If anyone knows anything about the concentration camps, you can imagine it would be a long hard struggle just to get through one day. But no matter what the Jews and other prisoners had to go through, “Prisoners strove to keep their Jewish identity” (Hazikaron, www. yadvashem. org). The Jews went through hardships every day. “Jewish prisoners in the camp during the holocaust suffered forced labor, starvation rations and the horrific daily lineups” (Hazikaron, www. yadvashem. org).
“Prisoners were resourceful and heroic and strove to maintain their humanity” ( Hazikaron, www. advashem. org). Prisoners were dehumanized as soon as they walked through the gates and we treated like animals until they died. “So many crazed men, so many cries, so much bestial brutality” (Wiesel, 43). Prisoners have described their days and daily routines so everyone can truly understand how bad the days and nights are. “You are awakened by the Kapo barking at you saying ‘Hurry up’ (Chatel, www. jewishgen. org) “You must raise and find your shoes, but maybe someone took them, (which often means death, because you can’t work” (Chatel, www. jewishgen. org). You must find your mess-tin in hand.
No mess-tin, No food” (Chatel, www. jewishgen. org) Prisoners were punished and tortured daily. They were treated inhumane and cruel. “We were naked, our shoes and belts in our hands” (Wiesel, 45). “As we passed, trousers, tunic shirt and socks were thrown at us. ” (Wiesel, 45). What most prisoners dreaded most was, Roll call. “Daily lineup that took place every morning after wakeup and each evening after returning from labor was one horrific aspect of the prisoner’s lives” (Hazikaron, www. yadvashem. org). “All the prisoners get in lines of ten.
All prisoners must be at the roll call including ones that died that night” (Chatel, www. jewishgen. org). And not only did you have to line up every morning for hours at times, if the Kapos messed up roll call, they started all over. They have roll call in the morning and in the evening. “Evening roll call is over. You run in order to receive your dinner: a kind of “soup” just like the one you received at noon” (Chatel, www. jewishgen. org). The food the camp provided wasn’t necessarily what you would call food. “Meager daily meal, usually consisting of a watery vegetable soup and a half piece of bread” (Hazikaron, www. advashem. org).
“The bread is the only solid food you will receive until tomorrow” (Chatel, www. jewishgen. org). In the morning you get a meager breakfast. The kapos didn’t care that it is the most important meals of the day. “Kapo will give about ten oz. of bread and some ‘coffee’” (Chatel, www. jewishgen. org). “The coffee is tasteless. No sugar and no milk, of course” (Chatel, www. jewishgen. org). “Meals provide were insufficient for working at hard labor” (Hazikaron, www. yadvashem. org). “After Dinner return to bed. There is one blanket, with 5 in a bed” (Chatel, www. ewishgen. org).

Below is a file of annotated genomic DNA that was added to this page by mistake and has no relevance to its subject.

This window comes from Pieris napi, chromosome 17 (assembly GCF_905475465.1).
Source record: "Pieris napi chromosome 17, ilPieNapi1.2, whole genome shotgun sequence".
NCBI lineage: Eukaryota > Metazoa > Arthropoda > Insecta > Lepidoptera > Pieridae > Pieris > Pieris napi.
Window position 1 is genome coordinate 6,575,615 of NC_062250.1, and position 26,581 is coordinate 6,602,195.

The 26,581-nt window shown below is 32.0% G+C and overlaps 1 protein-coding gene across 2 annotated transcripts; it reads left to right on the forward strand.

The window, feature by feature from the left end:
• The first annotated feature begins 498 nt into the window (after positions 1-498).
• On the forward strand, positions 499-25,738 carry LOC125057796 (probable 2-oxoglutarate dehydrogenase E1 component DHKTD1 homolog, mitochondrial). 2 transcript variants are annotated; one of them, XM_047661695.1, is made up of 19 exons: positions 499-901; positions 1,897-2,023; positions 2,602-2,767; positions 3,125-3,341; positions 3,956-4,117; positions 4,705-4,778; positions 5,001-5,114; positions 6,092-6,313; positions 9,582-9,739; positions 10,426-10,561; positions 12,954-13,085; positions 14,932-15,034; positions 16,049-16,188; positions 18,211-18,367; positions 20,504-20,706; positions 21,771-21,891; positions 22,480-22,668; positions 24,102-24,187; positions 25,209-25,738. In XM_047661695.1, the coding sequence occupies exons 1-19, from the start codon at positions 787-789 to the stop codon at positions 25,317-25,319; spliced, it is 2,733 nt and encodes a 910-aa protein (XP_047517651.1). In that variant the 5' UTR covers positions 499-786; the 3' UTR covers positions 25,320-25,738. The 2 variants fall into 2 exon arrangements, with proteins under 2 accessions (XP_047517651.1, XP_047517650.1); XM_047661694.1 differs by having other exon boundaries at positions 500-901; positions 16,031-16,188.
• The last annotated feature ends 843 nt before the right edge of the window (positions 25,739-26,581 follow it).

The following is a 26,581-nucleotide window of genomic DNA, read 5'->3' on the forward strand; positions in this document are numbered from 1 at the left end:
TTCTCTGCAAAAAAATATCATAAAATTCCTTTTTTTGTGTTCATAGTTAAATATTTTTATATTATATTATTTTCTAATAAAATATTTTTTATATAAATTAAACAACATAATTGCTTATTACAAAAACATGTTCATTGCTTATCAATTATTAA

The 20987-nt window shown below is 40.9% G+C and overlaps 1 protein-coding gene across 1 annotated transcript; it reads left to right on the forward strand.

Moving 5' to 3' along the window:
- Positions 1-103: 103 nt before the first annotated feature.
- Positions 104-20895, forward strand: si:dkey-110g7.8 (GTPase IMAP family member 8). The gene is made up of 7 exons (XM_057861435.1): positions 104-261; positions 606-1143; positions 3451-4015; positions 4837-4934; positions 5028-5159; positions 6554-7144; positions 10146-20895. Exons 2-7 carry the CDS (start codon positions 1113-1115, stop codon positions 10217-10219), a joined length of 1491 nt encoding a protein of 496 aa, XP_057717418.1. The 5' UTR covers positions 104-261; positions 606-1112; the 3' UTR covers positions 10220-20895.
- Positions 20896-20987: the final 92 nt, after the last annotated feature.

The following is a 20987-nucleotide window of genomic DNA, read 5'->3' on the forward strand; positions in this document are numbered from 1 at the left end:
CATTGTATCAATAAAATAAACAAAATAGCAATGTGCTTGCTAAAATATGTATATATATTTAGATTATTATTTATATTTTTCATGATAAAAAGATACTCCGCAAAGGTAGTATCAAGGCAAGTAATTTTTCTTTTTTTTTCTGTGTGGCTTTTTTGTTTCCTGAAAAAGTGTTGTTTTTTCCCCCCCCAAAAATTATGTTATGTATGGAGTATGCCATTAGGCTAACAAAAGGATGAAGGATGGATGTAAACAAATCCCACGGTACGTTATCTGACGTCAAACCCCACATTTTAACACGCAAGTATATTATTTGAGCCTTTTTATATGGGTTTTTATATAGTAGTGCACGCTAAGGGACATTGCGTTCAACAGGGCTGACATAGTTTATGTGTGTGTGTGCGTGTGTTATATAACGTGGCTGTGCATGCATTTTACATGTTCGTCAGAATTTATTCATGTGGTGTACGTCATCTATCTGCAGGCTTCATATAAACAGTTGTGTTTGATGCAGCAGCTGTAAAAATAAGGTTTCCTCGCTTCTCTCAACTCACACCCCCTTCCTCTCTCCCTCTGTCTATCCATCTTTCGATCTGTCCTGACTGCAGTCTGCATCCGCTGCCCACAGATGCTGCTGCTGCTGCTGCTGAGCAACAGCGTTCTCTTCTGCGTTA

You sleep for only a few hours. “Toward five o’clock in the morning we were driven out of the barracks” (Wiesel, 45). As soon as you get up, get your shoes on and head to morning work. “After work it’s time for washing. There are only a few sanitary stations for hundreds of prisoners” (Chatel, www. jewishgen. org). After you get done washing, “It is nearly time for morning roll call” (Chatel, www. jewishgen. org). As you head to morning roll you hurry because “you know the kapos will beat stragglers, sometimes to death” (Chatel www. jewishgen. org).
Sometimes it seems that roll call will never end and the time slowly creeps by. “During roll call, you must stand at attention even if it’s raining or snowing. It is forbidden to move or talk during roll call” (Chatel, www. jewishgen. org). The clothes they threw at you were small pieces of cloth that was not capable of keeping you out of the extreme weather. “Exposed to element of cold, rain, or snow and to the terror of sudden violence by the S. S, guards, or kapos” “Every day prisoners catch cold during roll call and die in the following days.
Some die during roll call itself” (Chatel, www. ewishgen. org). “Everyone had put on several garments one on top of the other in order to keep out of the cold” (Wiesel, 89). Many of the prisoners would take the clothes off of dead bodies to try and stay warm. The sleeping conditions were not desirable or comfortable in any way. You couldn’t even really consider them as shelters. “There was no floor, A roof and four walls. Our feet sank into the mud” (Wiesel, 46). “The barrack was not heated” (Chatel, www. jewishgen. org).
People were crammed into a bunk and never got enough rest for their labor and hard work each day. If a prisoner wants to turn over in bed, all the others have to follow” (Chatel, www. jewishgen. org). “Despite the terrible conditions, cultural and religious activity continued in Ghettos, labor camps, and even in the concentration camps” (Hazikaron, www. yadvashem. org). “Living conditions were harsh and extreme, but varied greatly from camp to camp and also changed over time” (www. ushmm. org). The prisoners presented true bravery, just making it through each day. Many lived day to day just striving to stay alive, in hopeless wonder if they will make it to the unexpected liberation in 1945 when all the camps were set free.